I had a post about morality planned for February but it’s taking longer than I thought to write.  Instead, I’d like to share a video which to me relates very much to morality.

I found the video on one of Eva’s posts and I was very moved by it:

In the video, Naomi Feil, a Jewish woman, makes a connection with a woman who suffers from Alzheimer’s by singing Christian songs.  I think this made an even deeper impact on me given that I know of the aversion to Christianity that exists in the Jewish community.  This was very clear to me growing up in a Jewish home, and I also found it to be true, albeit to a lesser extent, in a more liberal Jewish congregation I attended several years ago.  There’s a lot of history causing that aversion, but happily I believe it is dissipating.

To me this is just one example of someone crossing over the boundaries of religion to make a beautiful connection with another human being.  I have always highly valued all human beings no matter what their beliefs are and my beliefs about ultimate questions have never changed that.  This was one of the things that attracted me to Christianity back in college – I believed that it represented true goodness and that it matched this value that I had within my heart.  That strong value didn’t go away after I left Christianity though, and no matter what my beliefs are about the existence of gods, that value of mine will remain unchanged.  To me this is an important part of what morality is all about.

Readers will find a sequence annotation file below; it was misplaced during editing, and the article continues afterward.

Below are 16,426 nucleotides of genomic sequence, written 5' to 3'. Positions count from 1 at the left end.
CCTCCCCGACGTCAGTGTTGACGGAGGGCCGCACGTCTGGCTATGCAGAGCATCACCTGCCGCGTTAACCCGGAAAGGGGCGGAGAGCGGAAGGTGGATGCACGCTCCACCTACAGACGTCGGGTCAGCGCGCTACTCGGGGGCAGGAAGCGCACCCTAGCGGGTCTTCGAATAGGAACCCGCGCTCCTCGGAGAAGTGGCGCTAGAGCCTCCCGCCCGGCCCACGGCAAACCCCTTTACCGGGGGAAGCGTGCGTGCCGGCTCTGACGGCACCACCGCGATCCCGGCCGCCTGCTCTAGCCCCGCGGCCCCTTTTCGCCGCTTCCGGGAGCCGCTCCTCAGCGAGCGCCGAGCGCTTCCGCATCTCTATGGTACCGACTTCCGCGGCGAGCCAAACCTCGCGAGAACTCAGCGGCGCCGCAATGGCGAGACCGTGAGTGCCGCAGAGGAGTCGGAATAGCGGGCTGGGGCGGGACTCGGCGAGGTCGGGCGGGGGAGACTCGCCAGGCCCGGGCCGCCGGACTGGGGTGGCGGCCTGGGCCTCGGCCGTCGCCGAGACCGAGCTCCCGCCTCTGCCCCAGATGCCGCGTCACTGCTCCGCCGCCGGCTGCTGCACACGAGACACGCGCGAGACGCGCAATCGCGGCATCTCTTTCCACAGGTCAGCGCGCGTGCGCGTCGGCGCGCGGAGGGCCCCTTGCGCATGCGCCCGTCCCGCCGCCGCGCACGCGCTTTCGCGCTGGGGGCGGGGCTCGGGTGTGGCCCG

“Why Is There Anything?” – a Book Review

WhyIsThereAnything

About a year ago John Zande recommended “Why Is There Anything?, by Matthew Rave. I thoroughly enjoyed this book, and not because I’m convinced it’s correct, and not even because I believe it answers the question of the book title.  In fact in the second chapter the author pretty much admits that he can’t completely answer the question (although he thinks we can make it more palatable).  I thought it was great for several reasons:

  1. It was an enjoyable, lightly humorous dialogue between 2 fictional characters (a theist and an atheist).